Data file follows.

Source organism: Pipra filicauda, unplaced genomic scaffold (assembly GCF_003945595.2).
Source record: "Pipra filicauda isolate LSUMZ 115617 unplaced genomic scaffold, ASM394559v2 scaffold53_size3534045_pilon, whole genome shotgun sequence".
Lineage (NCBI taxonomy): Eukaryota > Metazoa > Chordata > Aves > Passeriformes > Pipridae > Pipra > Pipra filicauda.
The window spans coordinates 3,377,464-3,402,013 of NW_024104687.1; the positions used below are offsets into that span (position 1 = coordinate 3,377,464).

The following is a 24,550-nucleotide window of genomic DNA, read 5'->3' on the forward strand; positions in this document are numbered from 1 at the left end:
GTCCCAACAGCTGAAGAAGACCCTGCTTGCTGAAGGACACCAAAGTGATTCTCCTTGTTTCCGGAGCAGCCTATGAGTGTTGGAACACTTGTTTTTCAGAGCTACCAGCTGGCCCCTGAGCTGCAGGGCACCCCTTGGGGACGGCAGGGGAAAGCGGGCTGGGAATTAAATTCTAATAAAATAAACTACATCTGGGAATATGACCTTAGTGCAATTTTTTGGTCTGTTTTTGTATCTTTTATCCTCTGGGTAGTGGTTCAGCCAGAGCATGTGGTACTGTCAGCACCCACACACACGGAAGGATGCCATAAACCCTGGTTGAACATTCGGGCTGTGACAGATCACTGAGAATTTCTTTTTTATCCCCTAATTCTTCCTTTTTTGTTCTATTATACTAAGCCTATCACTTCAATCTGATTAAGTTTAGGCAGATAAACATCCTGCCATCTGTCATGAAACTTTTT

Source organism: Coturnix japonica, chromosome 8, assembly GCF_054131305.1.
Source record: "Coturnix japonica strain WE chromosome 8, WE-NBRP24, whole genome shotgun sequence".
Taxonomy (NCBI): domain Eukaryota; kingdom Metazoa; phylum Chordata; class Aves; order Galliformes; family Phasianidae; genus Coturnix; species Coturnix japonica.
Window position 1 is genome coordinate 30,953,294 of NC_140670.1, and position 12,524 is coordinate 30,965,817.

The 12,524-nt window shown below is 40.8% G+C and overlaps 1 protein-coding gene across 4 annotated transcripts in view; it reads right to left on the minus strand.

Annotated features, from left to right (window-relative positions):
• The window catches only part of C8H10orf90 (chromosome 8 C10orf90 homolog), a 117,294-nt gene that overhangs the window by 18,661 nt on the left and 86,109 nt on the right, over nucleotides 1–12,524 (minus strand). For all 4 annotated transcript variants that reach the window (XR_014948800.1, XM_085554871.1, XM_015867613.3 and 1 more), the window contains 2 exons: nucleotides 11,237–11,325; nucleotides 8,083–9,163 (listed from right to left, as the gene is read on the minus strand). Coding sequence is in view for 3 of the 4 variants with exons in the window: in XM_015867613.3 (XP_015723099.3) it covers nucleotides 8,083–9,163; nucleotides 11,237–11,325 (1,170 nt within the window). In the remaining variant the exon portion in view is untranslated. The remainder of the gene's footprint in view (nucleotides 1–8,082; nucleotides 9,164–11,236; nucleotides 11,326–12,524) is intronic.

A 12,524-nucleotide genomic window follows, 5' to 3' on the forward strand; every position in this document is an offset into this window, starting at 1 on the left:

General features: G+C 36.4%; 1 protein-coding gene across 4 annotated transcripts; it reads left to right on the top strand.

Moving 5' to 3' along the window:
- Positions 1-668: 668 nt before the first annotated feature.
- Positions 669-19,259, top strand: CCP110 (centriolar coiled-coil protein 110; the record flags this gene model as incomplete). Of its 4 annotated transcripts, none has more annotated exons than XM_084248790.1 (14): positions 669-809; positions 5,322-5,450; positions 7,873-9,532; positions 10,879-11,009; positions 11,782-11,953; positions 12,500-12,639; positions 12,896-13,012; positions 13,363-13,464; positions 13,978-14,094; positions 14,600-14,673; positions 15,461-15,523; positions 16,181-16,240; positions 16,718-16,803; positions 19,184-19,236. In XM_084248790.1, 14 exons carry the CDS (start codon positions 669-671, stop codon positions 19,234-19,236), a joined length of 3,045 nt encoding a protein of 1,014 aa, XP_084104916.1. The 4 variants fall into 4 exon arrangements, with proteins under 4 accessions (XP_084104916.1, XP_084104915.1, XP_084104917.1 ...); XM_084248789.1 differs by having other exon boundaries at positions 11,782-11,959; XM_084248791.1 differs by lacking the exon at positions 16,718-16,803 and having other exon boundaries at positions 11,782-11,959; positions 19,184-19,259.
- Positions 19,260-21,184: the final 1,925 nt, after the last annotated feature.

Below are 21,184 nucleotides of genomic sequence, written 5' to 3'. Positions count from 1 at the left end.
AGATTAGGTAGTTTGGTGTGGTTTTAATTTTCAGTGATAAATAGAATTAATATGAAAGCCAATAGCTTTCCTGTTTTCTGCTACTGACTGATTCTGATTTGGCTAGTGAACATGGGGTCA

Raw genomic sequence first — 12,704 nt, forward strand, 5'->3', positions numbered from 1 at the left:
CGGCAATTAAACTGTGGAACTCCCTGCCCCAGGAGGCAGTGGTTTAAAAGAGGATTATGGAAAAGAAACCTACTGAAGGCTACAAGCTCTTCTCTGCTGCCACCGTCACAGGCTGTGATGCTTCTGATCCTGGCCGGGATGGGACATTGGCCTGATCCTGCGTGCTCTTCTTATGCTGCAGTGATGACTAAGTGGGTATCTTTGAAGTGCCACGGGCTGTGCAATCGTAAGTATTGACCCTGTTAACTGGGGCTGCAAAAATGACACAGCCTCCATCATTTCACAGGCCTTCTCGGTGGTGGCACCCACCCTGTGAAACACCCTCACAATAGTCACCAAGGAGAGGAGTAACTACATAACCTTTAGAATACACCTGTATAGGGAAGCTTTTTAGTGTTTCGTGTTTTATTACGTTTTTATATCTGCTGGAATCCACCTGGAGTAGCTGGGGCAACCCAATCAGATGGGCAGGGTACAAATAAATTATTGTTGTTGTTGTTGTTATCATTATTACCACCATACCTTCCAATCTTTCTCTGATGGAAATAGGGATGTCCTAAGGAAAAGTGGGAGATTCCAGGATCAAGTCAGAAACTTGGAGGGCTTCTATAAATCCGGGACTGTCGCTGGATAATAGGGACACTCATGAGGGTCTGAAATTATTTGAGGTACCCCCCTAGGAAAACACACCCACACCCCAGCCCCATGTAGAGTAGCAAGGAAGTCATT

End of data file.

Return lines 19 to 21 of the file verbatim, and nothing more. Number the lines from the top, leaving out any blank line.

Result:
- Positions 19,260-21,184: the final 1,925 nt, after the last annotated feature.

Below are 21,184 nucleotides of genomic sequence, written 5' to 3'. Positions count from 1 at the left end.
AGATTAGGTAGTTTGGTGTGGTTTTAATTTTCAGTGATAAATAGAATTAATATGAAAGCCAATAGCTTTCCTGTTTTCTGCTACTGACTGATTCTGATTTGGCTAGTGAACATGGGGTCA